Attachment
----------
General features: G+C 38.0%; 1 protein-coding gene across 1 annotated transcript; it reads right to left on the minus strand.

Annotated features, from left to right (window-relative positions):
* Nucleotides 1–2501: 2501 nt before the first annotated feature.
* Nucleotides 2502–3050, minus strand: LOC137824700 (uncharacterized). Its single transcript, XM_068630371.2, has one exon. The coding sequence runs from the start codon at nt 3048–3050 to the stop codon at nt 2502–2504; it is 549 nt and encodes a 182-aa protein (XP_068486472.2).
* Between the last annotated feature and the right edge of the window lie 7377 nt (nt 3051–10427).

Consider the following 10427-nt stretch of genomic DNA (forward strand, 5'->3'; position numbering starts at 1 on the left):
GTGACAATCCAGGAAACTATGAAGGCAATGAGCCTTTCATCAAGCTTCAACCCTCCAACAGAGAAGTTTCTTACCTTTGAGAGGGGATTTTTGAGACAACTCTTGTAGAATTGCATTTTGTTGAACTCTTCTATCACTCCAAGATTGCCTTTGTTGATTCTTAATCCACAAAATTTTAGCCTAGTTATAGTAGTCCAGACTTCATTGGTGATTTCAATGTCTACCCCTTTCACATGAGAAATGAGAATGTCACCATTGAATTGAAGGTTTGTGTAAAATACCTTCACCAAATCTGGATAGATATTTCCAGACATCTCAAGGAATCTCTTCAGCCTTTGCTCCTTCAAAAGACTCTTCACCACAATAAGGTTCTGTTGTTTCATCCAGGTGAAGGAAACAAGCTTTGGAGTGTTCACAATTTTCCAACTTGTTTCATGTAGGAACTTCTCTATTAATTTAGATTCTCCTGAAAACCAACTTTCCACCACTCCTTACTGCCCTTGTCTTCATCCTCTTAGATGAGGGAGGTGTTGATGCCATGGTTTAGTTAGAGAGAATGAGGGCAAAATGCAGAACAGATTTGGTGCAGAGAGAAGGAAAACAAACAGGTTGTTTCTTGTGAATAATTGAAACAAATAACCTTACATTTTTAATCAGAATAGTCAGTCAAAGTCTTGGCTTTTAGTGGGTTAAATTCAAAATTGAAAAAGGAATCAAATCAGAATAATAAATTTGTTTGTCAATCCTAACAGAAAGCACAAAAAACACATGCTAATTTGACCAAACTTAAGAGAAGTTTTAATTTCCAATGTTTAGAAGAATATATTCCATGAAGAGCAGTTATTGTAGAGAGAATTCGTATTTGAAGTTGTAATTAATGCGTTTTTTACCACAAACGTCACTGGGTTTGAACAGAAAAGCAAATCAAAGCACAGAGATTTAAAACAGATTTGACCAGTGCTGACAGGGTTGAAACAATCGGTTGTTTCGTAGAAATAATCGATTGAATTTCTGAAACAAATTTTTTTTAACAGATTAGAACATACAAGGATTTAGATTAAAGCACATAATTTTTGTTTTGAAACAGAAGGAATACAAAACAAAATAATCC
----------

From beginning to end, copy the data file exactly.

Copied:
General features: G+C 38.0%; 1 protein-coding gene across 1 annotated transcript; it reads right to left on the minus strand.

Annotated features, from left to right (window-relative positions):
* Nucleotides 1–2501: 2501 nt before the first annotated feature.
* Nucleotides 2502–3050, minus strand: LOC137824700 (uncharacterized). Its single transcript, XM_068630371.2, has one exon. The coding sequence runs from the start codon at nt 3048–3050 to the stop codon at nt 2502–2504; it is 549 nt and encodes a 182-aa protein (XP_068486472.2).
* Between the last annotated feature and the right edge of the window lie 7377 nt (nt 3051–10427).

Consider the following 10427-nt stretch of genomic DNA (forward strand, 5'->3'; position numbering starts at 1 on the left):
GTGACAATCCAGGAAACTATGAAGGCAATGAGCCTTTCATCAAGCTTCAACCCTCCAACAGAGAAGTTTCTTACCTTTGAGAGGGGATTTTTGAGACAACTCTTGTAGAATTGCATTTTGTTGAACTCTTCTATCACTCCAAGATTGCCTTTGTTGATTCTTAATCCACAAAATTTTAGCCTAGTTATAGTAGTCCAGACTTCATTGGTGATTTCAATGTCTACCCCTTTCACATGAGAAATGAGAATGTCACCATTGAATTGAAGGTTTGTGTAAAATACCTTCACCAAATCTGGATAGATATTTCCAGACATCTCAAGGAATCTCTTCAGCCTTTGCTCCTTCAAAAGACTCTTCACCACAATAAGGTTCTGTTGTTTCATCCAGGTGAAGGAAACAAGCTTTGGAGTGTTCACAATTTTCCAACTTGTTTCATGTAGGAACTTCTCTATTAATTTAGATTCTCCTGAAAACCAACTTTCCACCACTCCTTACTGCCCTTGTCTTCATCCTCTTAGATGAGGGAGGTGTTGATGCCATGGTTTAGTTAGAGAGAATGAGGGCAAAATGCAGAACAGATTTGGTGCAGAGAGAAGGAAAACAAACAGGTTGTTTCTTGTGAATAATTGAAACAAATAACCTTACATTTTTAATCAGAATAGTCAGTCAAAGTCTTGGCTTTTAGTGGGTTAAATTCAAAATTGAAAAAGGAATCAAATCAGAATAATAAATTTGTTTGTCAATCCTAACAGAAAGCACAAAAAACACATGCTAATTTGACCAAACTTAAGAGAAGTTTTAATTTCCAATGTTTAGAAGAATATATTCCATGAAGAGCAGTTATTGTAGAGAGAATTCGTATTTGAAGTTGTAATTAATGCGTTTTTTACCACAAACGTCACTGGGTTTGAACAGAAAAGCAAATCAAAGCACAGAGATTTAAAACAGATTTGACCAGTGCTGACAGGGTTGAAACAATCGGTTGTTTCGTAGAAATAATCGATTGAATTTCTGAAACAAATTTTTTTTAACAGATTAGAACATACAAGGATTTAGATTAAAGCACATAATTTTTGTTTTGAAACAGAAGGAATACAAAACAAAATAATCC